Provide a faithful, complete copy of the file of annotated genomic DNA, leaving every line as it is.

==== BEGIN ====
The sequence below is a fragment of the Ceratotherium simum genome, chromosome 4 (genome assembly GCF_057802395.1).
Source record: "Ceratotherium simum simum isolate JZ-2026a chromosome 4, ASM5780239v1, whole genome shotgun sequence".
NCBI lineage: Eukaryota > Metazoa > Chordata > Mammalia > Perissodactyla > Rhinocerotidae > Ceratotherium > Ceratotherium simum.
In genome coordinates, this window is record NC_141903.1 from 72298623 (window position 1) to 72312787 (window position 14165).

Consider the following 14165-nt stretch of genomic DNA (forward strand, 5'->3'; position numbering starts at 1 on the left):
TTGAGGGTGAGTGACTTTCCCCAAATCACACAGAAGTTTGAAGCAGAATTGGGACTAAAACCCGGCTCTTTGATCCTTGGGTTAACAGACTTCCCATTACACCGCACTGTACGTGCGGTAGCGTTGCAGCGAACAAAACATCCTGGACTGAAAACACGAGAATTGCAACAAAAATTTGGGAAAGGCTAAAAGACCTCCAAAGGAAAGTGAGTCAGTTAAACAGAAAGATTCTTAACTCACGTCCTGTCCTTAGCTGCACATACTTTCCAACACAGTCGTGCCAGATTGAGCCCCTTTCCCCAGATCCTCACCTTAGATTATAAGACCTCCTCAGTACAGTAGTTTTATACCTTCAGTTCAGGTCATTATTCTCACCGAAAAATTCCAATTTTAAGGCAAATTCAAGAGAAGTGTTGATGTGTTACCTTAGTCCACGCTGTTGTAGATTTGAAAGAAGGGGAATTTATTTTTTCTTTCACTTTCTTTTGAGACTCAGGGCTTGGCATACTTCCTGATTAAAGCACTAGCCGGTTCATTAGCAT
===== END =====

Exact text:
The sequence below is a fragment of the Ceratotherium simum genome, chromosome 4 (genome assembly GCF_057802395.1).
Source record: "Ceratotherium simum simum isolate JZ-2026a chromosome 4, ASM5780239v1, whole genome shotgun sequence".
NCBI lineage: Eukaryota > Metazoa > Chordata > Mammalia > Perissodactyla > Rhinocerotidae > Ceratotherium > Ceratotherium simum.
In genome coordinates, this window is record NC_141903.1 from 72298623 (window position 1) to 72312787 (window position 14165).

Consider the following 14165-nt stretch of genomic DNA (forward strand, 5'->3'; position numbering starts at 1 on the left):
TTGAGGGTGAGTGACTTTCCCCAAATCACACAGAAGTTTGAAGCAGAATTGGGACTAAAACCCGGCTCTTTGATCCTTGGGTTAACAGACTTCCCATTACACCGCACTGTACGTGCGGTAGCGTTGCAGCGAACAAAACATCCTGGACTGAAAACACGAGAATTGCAACAAAAATTTGGGAAAGGCTAAAAGACCTCCAAAGGAAAGTGAGTCAGTTAAACAGAAAGATTCTTAACTCACGTCCTGTCCTTAGCTGCACATACTTTCCAACACAGTCGTGCCAGATTGAGCCCCTTTCCCCAGATCCTCACCTTAGATTATAAGACCTCCTCAGTACAGTAGTTTTATACCTTCAGTTCAGGTCATTATTCTCACCGAAAAATTCCAATTTTAAGGCAAATTCAAGAGAAGTGTTGATGTGTTACCTTAGTCCACGCTGTTGTAGATTTGAAAGAAGGGGAATTTATTTTTTCTTTCACTTTCTTTTGAGACTCAGGGCTTGGCATACTTCCTGATTAAAGCACTAGCCGGTTCATTAGCAT